By the s the figure of the generic Arab as terrorist was firmly established in popular culture and featured prominently in a host of action, war, spy, and mystery-thriller films such as Chain of CommandIron Eaglethe Delta Force series —FranticNavy Sealsand True Lies Whilst both are designed as objects of fear and loathing, the non-traditional terrorists are afforded far greater agency than their racialized counterparts, particularly if they are of white European descent.

This is even true, though slightly less so, of those ambiguously coded as being of Balkan or Slavic origin. For example, we can look at two main terrorist characters from the Call of Duty Modern Warfare videogame series — as an interesting comparison.

Likewise, Anarchy 99, a terrorist group depicted in the film xXx and comprising former Russian soldiers and mercenaries, are politically calculating, highly organized, and prove to be quite a match for the agents of the US National Security Agency. On the rare occasions that members of white, non-eastern European ethnic groups are shown employing terroristic violence in popular culture presentations, they are typically scripted as instrumental, sometimes heroic or noble if perhaps slightly misguided —and almost never as terrorists.

Unlike so many of the settings for Jihadist or Communist or ex-Communist or neo-Nazi, etc. Instead, they are frequently set in the distant past, a parallel world, or a dystopian future and take the form of big-budget historical films, period pieces, or sci-fi action adventures—not terrorist films or even films about terrorism. There was also the The Hunger Games: Indeed, as was previously illustrated, it rarely even acknowledges it as violence.

Instead, it is presented as counter-terrorism—astutely preventative or righteously retributive. In other words, there are far more representations of terrorism among popular-culture products than ever before. Blacklistare disproportionately presented as undifferentiated Arabs. The presentation of them is largely absent any historical or geopolitical context. The unifying message is quite clear; these terrorists are unredeemable, barbaric savages, and their use of violence against innocent non-combatants is visceral and fueled by hatred.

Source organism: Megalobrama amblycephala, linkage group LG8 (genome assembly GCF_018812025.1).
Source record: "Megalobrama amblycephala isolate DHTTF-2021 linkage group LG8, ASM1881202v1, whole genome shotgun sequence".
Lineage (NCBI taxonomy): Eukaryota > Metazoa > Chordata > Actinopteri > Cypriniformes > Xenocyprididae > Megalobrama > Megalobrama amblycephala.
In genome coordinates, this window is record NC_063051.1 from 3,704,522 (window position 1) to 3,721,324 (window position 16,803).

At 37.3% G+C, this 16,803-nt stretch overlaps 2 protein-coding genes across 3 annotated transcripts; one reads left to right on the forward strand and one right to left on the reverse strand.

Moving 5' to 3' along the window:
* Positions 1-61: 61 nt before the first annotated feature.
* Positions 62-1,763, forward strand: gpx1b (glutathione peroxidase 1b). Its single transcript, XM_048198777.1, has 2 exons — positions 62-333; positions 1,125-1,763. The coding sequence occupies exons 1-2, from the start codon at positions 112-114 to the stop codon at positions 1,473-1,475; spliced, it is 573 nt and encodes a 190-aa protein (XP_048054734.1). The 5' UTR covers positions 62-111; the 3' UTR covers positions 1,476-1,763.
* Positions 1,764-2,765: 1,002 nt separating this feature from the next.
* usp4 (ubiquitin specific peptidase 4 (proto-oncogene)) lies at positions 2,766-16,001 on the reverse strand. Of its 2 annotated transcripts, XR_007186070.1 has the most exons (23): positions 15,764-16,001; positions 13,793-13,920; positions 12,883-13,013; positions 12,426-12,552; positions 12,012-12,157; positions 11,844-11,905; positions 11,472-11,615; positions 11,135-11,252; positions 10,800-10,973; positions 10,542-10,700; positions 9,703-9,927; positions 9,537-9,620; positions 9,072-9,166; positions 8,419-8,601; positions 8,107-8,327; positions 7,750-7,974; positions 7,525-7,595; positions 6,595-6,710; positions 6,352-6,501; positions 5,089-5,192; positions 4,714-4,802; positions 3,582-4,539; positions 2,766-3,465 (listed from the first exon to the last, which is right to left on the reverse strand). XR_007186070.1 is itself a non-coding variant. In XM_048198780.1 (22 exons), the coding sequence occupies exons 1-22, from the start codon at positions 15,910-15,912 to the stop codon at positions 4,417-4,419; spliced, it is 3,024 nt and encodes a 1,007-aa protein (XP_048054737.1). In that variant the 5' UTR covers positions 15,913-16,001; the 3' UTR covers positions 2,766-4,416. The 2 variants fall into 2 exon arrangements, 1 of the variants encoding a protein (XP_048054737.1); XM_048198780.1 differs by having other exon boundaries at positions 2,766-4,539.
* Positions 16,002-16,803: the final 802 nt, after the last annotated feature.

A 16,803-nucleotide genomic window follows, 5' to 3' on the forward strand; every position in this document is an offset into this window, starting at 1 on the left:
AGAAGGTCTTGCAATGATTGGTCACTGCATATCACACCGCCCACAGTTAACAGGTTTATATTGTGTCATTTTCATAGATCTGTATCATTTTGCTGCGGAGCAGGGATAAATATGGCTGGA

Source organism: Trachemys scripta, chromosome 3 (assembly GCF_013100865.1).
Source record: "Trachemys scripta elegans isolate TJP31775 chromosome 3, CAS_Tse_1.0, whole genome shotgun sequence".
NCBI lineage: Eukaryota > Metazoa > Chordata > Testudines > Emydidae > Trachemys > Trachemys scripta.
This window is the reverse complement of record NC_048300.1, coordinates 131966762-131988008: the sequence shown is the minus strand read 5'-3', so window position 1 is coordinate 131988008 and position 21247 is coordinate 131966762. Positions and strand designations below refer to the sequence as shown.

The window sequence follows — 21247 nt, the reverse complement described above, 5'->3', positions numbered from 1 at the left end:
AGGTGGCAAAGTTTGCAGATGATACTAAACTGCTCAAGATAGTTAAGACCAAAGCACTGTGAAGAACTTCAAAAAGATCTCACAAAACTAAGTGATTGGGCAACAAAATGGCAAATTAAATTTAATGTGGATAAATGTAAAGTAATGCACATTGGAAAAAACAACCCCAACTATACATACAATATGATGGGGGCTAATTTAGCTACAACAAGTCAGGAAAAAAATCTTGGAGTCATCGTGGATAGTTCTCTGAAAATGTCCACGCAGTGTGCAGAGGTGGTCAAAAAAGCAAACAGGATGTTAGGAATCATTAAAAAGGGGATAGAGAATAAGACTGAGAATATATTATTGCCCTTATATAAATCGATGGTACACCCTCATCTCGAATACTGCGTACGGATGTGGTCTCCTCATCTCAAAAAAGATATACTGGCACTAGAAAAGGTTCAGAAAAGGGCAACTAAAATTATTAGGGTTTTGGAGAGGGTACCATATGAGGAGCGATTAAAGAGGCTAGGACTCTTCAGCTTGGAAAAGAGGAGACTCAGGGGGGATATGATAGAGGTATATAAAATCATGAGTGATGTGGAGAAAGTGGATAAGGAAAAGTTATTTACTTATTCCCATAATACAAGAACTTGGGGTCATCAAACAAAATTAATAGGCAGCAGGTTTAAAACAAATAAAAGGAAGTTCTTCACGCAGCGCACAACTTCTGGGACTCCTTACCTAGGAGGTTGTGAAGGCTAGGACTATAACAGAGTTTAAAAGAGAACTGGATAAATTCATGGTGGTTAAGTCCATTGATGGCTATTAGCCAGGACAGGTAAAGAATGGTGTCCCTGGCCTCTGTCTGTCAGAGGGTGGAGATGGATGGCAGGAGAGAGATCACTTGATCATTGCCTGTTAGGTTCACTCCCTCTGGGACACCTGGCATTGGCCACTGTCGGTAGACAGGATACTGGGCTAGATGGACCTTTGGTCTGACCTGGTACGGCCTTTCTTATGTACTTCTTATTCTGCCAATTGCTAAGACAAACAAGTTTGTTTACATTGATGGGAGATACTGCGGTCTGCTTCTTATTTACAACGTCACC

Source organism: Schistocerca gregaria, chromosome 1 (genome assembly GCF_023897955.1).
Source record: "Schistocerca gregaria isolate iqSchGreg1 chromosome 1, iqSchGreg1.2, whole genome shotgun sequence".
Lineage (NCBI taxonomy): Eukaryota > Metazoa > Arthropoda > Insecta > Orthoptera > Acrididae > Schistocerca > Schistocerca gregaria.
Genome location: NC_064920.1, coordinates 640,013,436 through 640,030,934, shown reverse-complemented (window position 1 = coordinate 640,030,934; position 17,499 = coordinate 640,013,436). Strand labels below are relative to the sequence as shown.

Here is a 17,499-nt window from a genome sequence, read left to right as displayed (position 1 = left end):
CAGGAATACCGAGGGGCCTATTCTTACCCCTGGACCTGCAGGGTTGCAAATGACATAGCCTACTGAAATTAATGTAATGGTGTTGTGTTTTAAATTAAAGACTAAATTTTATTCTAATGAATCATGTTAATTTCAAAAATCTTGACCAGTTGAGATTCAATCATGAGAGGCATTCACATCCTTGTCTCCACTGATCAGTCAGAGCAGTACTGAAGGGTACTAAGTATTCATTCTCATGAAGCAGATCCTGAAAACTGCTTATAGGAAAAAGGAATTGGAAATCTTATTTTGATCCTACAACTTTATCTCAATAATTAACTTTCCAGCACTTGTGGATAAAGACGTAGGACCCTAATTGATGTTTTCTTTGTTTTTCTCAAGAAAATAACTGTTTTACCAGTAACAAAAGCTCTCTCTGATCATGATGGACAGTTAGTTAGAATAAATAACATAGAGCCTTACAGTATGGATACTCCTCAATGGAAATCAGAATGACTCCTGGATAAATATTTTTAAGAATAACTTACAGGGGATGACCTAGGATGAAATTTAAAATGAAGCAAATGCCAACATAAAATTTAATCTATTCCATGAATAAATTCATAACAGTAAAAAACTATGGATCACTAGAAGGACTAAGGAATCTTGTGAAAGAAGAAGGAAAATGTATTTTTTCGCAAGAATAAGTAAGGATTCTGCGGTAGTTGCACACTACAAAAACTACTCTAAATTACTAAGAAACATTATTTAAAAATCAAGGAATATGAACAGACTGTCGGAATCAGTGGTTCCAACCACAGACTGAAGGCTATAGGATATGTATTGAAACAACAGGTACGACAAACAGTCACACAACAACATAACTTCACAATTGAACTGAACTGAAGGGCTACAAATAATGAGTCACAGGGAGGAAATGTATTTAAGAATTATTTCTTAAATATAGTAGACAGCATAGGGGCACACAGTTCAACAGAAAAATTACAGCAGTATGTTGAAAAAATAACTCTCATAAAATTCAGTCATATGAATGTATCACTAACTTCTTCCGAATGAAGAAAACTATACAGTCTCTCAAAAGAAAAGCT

Stark but telling is the example of the White Masks terrorist organization from the video game Rainbow 6 Siege Predictably, these popular culture narratives about terrorist threats to America emerging from nowhere carry considerable currency with an audience whose worldview is so insular that it appears to them as though social, political, and economic forces do not exist.

Violence and its consequences, while certainly a part of the human condition, is undeniably distasteful and ugly. Because violence, particularly large-scale violence such as that employed by the state in times of war, is so horrific that it is necessary to neutralize the revulsion that viewing it would typically elicit. While the suspension of disbelief on the part of viewers, players, and other audiences is a precondition of consuming fictionalized entertainment, consuming violence and more actively participating in it, the way one would in a video game requires more than this tacit agreement between popular culture producers and consumers.